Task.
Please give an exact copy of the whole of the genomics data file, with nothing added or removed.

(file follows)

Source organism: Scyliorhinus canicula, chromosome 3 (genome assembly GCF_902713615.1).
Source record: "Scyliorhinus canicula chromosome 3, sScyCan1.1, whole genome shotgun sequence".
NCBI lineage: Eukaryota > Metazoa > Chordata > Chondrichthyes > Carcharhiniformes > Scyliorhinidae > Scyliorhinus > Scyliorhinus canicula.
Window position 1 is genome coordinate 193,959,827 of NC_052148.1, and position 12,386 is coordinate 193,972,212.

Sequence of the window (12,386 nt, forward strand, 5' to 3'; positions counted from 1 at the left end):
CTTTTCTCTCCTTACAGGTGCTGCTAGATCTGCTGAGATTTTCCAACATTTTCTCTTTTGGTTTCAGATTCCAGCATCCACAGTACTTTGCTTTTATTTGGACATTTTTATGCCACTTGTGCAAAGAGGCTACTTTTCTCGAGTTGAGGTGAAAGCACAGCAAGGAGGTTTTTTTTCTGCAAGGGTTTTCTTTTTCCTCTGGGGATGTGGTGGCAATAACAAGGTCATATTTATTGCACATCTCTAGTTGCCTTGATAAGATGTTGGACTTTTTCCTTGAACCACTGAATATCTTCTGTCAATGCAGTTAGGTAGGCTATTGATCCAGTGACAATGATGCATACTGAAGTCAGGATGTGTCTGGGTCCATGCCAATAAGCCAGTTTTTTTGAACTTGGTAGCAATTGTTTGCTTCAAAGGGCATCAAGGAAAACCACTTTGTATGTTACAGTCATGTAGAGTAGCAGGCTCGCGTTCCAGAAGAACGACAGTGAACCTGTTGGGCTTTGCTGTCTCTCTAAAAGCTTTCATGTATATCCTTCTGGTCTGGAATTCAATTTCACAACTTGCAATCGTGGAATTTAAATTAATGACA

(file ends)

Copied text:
Source organism: Scyliorhinus canicula, chromosome 3 (genome assembly GCF_902713615.1).
Source record: "Scyliorhinus canicula chromosome 3, sScyCan1.1, whole genome shotgun sequence".
NCBI lineage: Eukaryota > Metazoa > Chordata > Chondrichthyes > Carcharhiniformes > Scyliorhinidae > Scyliorhinus > Scyliorhinus canicula.
Window position 1 is genome coordinate 193,959,827 of NC_052148.1, and position 12,386 is coordinate 193,972,212.

Sequence of the window (12,386 nt, forward strand, 5' to 3'; positions counted from 1 at the left end):
CTTTTCTCTCCTTACAGGTGCTGCTAGATCTGCTGAGATTTTCCAACATTTTCTCTTTTGGTTTCAGATTCCAGCATCCACAGTACTTTGCTTTTATTTGGACATTTTTATGCCACTTGTGCAAAGAGGCTACTTTTCTCGAGTTGAGGTGAAAGCACAGCAAGGAGGTTTTTTTTCTGCAAGGGTTTTCTTTTTCCTCTGGGGATGTGGTGGCAATAACAAGGTCATATTTATTGCACATCTCTAGTTGCCTTGATAAGATGTTGGACTTTTTCCTTGAACCACTGAATATCTTCTGTCAATGCAGTTAGGTAGGCTATTGATCCAGTGACAATGATGCATACTGAAGTCAGGATGTGTCTGGGTCCATGCCAATAAGCCAGTTTTTTTGAACTTGGTAGCAATTGTTTGCTTCAAAGGGCATCAAGGAAAACCACTTTGTATGTTACAGTCATGTAGAGTAGCAGGCTCGCGTTCCAGAAGAACGACAGTGAACCTGTTGGGCTTTGCTGTCTCTCTAAAAGCTTTCATGTATATCCTTCTGGTCTGGAATTCAATTTCACAACTTGCAATCGTGGAATTTAAATTAATGACA